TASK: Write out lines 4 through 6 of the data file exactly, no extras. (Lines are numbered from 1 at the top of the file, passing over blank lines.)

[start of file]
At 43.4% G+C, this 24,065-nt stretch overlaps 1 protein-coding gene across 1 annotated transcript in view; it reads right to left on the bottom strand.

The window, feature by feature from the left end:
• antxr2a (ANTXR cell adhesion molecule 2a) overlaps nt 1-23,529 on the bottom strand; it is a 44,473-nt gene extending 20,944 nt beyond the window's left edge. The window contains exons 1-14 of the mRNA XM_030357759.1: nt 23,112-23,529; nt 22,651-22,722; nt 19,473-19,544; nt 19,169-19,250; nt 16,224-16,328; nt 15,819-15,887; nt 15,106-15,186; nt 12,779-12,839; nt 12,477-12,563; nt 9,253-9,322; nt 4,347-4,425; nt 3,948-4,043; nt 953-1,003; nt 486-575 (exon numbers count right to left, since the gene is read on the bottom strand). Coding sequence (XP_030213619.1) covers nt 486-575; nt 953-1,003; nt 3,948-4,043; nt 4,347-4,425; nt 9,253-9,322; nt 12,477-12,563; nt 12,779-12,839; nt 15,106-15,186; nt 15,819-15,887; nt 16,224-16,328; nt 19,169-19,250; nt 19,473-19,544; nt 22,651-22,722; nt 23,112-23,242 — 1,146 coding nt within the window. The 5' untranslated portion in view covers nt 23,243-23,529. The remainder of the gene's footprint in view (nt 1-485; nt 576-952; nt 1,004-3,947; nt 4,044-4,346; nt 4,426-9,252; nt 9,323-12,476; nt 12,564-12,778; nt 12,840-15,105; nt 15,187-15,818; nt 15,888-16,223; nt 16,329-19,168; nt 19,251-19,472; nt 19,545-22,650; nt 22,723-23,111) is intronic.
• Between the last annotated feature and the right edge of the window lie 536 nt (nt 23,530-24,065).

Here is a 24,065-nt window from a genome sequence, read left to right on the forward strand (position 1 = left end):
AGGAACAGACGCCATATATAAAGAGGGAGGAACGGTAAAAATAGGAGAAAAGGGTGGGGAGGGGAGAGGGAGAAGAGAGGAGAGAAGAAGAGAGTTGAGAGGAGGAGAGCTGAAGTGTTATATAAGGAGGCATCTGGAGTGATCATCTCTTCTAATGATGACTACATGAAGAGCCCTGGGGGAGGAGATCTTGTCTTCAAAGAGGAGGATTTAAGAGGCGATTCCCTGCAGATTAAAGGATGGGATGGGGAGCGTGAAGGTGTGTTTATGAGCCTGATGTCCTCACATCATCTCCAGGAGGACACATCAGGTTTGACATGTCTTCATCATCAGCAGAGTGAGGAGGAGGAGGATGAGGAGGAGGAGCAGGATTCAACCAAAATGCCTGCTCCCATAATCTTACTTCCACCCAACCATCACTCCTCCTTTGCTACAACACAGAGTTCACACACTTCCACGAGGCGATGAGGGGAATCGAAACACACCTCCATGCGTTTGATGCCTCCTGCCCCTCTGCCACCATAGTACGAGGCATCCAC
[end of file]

• Between the last annotated feature and the right edge of the window lie 536 nt (nt 23,530-24,065).

Here is a 24,065-nt window from a genome sequence, read left to right on the forward strand (position 1 = left end):
AGGAACAGACGCCATATATAAAGAGGGAGGAACGGTAAAAATAGGAGAAAAGGGTGGGGAGGGGAGAGGGAGAAGAGAGGAGAGAAGAAGAGAGTTGAGAGGAGGAGAGCTGAAGTGTTATATAAGGAGGCATCTGGAGTGATCATCTCTTCTAATGATGACTACATGAAGAGCCCTGGGGGAGGAGATCTTGTCTTCAAAGAGGAGGATTTAAGAGGCGATTCCCTGCAGATTAAAGGATGGGATGGGGAGCGTGAAGGTGTGTTTATGAGCCTGATGTCCTCACATCATCTCCAGGAGGACACATCAGGTTTGACATGTCTTCATCATCAGCAGAGTGAGGAGGAGGAGGATGAGGAGGAGGAGCAGGATTCAACCAAAATGCCTGCTCCCATAATCTTACTTCCACCCAACCATCACTCCTCCTTTGCTACAACACAGAGTTCACACACTTCCACGAGGCGATGAGGGGAATCGAAACACACCTCCATGCGTTTGATGCCTCCTGCCCCTCTGCCACCATAGTACGAGGCATCCAC